I was never told to have “quiet hands” as a kid. I was told to stop squirming, stop fidgeting, stop doodling, stop scratching itches (which due to tactile issues are relatively constant), sit on my hands, and get my hair out of my mouth.

Other kids were told this sort of thing too, but unlike me, they could actually do it. I on the other hand never quite stopped being the kid who spent all of class with her feet on her chair, chewing on her own hair (or, later, twisting her hair or scratching her head) while doodling and looking out the window and still managing to know what was going on. My blogging handle – Twitchy Woman – was something a friend used to call me, affectionately, in high school (meant to be sung to the tune of “Witchy Woman”).

It turns out that, in fact, I knew what was going on in class because I was doodling and looking out the window with my feet on the chair and chewing my hair. When forced to stop, my mind seemed to lose its anchor and float off into some other dimension.

Of course, I was also the kid with the weird, immature-looking walk, swaying a bit from side to side while holding my arms out in weird ways and, frequently, tilting my head to the side. When I ran I frequently looked (and still sort of look) like Orville the albatross trying to take off. I was the kid, and am the adult, who will if left to her own devices eat the same exact breakfast and lunch (and frequently dinner) every single day (If I lose this habit, I usually end up not having a clue what to eat and you don’t even want to know what I end up eating). At the office, I often have the urge to walk all around the office, trying to inconspicuously check in every office to see who’s in and in every office supply cabinet and the office fridge (sometimes twice) to remind myself what’s there. I’m the person who will with some regularity just start wandering off because I think a conversation is over when it isn’t.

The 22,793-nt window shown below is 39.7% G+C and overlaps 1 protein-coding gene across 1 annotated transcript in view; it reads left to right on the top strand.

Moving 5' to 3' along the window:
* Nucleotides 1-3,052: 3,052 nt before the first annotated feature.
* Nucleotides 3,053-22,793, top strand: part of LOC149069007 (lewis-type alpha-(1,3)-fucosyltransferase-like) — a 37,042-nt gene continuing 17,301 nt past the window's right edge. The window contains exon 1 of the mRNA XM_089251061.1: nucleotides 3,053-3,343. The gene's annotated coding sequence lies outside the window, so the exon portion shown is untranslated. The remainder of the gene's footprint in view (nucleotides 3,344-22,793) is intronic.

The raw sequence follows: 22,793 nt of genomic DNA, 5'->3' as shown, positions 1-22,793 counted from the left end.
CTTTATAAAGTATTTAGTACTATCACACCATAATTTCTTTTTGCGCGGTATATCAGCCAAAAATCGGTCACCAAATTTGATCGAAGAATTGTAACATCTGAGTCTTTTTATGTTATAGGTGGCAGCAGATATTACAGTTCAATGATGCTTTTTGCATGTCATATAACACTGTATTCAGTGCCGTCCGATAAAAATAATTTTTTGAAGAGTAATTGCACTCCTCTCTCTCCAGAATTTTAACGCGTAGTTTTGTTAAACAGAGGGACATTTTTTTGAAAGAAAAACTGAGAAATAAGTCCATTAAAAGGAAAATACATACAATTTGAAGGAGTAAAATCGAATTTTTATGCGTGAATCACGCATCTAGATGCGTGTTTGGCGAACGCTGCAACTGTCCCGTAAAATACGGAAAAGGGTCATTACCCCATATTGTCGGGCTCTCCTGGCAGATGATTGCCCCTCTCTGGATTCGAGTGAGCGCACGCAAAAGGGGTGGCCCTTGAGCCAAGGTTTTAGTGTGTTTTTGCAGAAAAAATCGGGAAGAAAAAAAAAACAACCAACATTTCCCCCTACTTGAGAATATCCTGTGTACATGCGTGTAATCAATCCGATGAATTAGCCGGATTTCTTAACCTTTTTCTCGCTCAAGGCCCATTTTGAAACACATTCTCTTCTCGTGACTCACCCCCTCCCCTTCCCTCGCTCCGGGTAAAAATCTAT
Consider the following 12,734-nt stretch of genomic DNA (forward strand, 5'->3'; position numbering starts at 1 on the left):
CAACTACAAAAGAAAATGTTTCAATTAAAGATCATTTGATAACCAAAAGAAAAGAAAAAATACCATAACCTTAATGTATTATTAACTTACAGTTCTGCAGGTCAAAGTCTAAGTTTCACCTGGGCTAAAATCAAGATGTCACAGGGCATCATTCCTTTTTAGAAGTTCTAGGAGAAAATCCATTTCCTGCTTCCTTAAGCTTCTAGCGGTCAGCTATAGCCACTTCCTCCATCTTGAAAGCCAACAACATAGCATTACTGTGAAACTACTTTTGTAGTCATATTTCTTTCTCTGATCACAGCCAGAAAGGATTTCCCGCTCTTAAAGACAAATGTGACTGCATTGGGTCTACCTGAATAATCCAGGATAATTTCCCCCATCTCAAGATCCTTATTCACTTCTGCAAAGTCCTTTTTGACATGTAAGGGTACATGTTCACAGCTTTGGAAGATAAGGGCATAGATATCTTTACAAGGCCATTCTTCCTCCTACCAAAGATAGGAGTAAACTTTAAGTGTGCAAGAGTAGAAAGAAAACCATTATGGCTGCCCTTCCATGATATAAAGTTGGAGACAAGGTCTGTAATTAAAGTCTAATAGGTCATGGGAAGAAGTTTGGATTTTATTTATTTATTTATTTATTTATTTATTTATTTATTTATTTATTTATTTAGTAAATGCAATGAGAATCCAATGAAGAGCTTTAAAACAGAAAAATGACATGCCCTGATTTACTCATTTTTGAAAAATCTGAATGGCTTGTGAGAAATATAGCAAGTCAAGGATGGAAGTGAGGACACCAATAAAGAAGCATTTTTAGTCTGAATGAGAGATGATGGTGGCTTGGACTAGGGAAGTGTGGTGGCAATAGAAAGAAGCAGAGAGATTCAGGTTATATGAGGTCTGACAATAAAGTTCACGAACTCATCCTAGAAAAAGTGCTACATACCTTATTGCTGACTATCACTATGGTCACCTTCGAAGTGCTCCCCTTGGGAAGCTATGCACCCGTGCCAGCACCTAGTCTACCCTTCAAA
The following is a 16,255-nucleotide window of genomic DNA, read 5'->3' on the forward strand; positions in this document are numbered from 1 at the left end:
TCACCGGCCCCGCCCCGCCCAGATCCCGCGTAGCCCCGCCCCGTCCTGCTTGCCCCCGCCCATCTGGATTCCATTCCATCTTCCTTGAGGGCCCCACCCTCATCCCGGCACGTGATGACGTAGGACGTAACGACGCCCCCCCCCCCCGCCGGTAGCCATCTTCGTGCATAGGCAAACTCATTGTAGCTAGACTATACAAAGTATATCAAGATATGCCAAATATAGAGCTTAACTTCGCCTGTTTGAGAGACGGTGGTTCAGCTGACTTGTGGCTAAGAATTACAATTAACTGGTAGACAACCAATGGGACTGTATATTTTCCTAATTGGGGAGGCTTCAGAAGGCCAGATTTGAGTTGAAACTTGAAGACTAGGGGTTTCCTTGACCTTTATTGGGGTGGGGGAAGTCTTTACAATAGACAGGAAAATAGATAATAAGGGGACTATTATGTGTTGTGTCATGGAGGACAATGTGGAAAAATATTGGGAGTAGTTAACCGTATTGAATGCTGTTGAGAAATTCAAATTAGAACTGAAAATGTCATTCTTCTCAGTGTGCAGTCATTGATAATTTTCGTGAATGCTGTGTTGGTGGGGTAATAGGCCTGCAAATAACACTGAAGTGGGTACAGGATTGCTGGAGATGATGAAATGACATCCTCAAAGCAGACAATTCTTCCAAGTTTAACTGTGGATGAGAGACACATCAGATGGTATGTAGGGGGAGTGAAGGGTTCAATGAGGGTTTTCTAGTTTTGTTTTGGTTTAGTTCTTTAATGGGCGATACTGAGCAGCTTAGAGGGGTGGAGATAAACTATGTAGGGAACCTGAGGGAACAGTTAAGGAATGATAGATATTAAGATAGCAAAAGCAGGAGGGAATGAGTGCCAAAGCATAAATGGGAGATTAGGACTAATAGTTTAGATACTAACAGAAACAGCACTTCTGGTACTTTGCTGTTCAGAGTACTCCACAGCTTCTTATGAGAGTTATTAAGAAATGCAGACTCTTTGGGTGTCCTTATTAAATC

These are all things that I absolutely cannot control for very long. The times that I’ve tried to inhibit them over the long term – mostly when I’ve worked in close quarters with others in very conservative office environments – tend to go badly. My productivity suffers and I end up getting sufficiently stressed that I end up picking uncontrollably at my face or head. The effort, and the knowledge that it’s not even making that much of a difference, is depressing and distracting.

So lately, as I’ve been becoming more and more “out” in various aspects of my life, I’ve been trying to not even try to control it. I walk through my apartment and neighborhood flapping, clapping, tapping my fingers, with my head turned to the side. I am a bit more subdued in the office and remain as subdued as possible in certain meetings, but overall am not spending much effort trying to suppress how I move. I attended a disability leadership conference earlier this month – which I’ve been meaning to blog about anyway but haven’t gotten around to – and spent a large part of it flapping and rocking side to side and tapping my fingers and ticcing.

I’ve been happier and more productive than ever. I think that maybe it’s actually impossible for me to feel happy when I’m not moving in certain ways. For such a long time there just weren’t that many times out of the day when I actually felt good, as opposed to anxious or angry or bored or something, because I wasn’t letting myself do the things that I need to do in order to actually feel good. It’s so much easier to transition from one activity to another when I let myself flap my hands. And it’s so much easier to think when I let myself tap my fingers, rock back and forth, or squirm into weird positions. I’m achieving levels of productivity that I normally only have when I force myself to stay at the office late at night when everyone has gone home, since those used to be the only times that I actually let myself move around in the office the way my mind wants my body to move around.